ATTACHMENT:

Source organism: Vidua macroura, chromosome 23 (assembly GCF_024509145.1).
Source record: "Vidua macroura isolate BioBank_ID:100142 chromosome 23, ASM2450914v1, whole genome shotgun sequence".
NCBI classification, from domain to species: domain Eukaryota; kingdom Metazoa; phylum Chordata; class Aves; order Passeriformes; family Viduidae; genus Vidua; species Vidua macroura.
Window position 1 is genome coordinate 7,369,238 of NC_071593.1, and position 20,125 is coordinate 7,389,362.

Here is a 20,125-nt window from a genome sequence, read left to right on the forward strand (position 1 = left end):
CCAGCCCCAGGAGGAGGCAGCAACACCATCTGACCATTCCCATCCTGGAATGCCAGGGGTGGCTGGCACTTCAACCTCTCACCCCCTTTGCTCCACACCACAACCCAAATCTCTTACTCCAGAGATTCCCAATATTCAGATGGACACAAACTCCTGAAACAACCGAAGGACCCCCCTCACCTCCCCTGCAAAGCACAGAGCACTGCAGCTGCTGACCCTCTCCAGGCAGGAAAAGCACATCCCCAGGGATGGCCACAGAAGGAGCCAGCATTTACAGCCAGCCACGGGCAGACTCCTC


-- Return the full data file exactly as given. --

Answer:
Source organism: Vidua macroura, chromosome 23 (assembly GCF_024509145.1).
Source record: "Vidua macroura isolate BioBank_ID:100142 chromosome 23, ASM2450914v1, whole genome shotgun sequence".
NCBI classification, from domain to species: domain Eukaryota; kingdom Metazoa; phylum Chordata; class Aves; order Passeriformes; family Viduidae; genus Vidua; species Vidua macroura.
Window position 1 is genome coordinate 7,369,238 of NC_071593.1, and position 20,125 is coordinate 7,389,362.

Here is a 20,125-nt window from a genome sequence, read left to right on the forward strand (position 1 = left end):
CCAGCCCCAGGAGGAGGCAGCAACACCATCTGACCATTCCCATCCTGGAATGCCAGGGGTGGCTGGCACTTCAACCTCTCACCCCCTTTGCTCCACACCACAACCCAAATCTCTTACTCCAGAGATTCCCAATATTCAGATGGACACAAACTCCTGAAACAACCGAAGGACCCCCCTCACCTCCCCTGCAAAGCACAGAGCACTGCAGCTGCTGACCCTCTCCAGGCAGGAAAAGCACATCCCCAGGGATGGCCACAGAAGGAGCCAGCATTTACAGCCAGCCACGGGCAGACTCCTC